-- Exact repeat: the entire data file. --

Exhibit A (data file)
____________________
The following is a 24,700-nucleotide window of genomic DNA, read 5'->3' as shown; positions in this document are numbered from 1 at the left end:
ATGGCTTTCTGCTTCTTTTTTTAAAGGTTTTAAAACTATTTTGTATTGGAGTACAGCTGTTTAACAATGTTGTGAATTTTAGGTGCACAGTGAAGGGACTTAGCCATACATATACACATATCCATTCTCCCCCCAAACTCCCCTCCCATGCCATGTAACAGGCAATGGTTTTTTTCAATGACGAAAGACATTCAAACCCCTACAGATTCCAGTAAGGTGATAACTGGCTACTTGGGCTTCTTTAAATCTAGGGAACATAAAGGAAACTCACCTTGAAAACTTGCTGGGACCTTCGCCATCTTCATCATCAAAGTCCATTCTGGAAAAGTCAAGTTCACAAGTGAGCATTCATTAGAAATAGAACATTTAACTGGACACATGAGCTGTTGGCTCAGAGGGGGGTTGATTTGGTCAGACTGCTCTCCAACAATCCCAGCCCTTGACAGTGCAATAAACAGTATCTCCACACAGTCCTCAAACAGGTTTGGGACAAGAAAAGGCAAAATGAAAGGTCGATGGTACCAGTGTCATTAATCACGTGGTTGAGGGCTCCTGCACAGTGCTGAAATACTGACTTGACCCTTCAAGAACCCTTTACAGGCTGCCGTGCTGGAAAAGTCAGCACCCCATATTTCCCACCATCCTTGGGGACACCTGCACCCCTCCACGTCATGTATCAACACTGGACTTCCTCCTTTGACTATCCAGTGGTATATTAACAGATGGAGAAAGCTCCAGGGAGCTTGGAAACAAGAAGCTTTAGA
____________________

The following is a 24,700-nucleotide window of genomic DNA, read 5'->3' as shown; positions in this document are numbered from 1 at the left end:
ATGGCTTTCTGCTTCTTTTTTTAAAGGTTTTAAAACTATTTTGTATTGGAGTACAGCTGTTTAACAATGTTGTGAATTTTAGGTGCACAGTGAAGGGACTTAGCCATACATATACACATATCCATTCTCCCCCCAAACTCCCCTCCCATGCCATGTAACAGGCAATGGTTTTTTTCAATGACGAAAGACATTCAAACCCCTACAGATTCCAGTAAGGTGATAACTGGCTACTTGGGCTTCTTTAAATCTAGGGAACATAAAGGAAACTCACCTTGAAAACTTGCTGGGACCTTCGCCATCTTCATCATCAAAGTCCATTCTGGAAAAGTCAAGTTCACAAGTGAGCATTCATTAGAAATAGAACATTTAACTGGACACATGAGCTGTTGGCTCAGAGGGGGGTTGATTTGGTCAGACTGCTCTCCAACAATCCCAGCCCTTGACAGTGCAATAAACAGTATCTCCACACAGTCCTCAAACAGGTTTGGGACAAGAAAAGGCAAAATGAAAGGTCGATGGTACCAGTGTCATTAATCACGTGGTTGAGGGCTCCTGCACAGTGCTGAAATACTGACTTGACCCTTCAAGAACCCTTTACAGGCTGCCGTGCTGGAAAAGTCAGCACCCCATATTTCCCACCATCCTTGGGGACACCTGCACCCCTCCACGTCATGTATCAACACTGGACTTCCTCCTTTGACTATCCAGTGGTATATTAACAGATGGAGAAAGCTCCAGGGAGCTTGGAAACAAGAAGCTTTAGA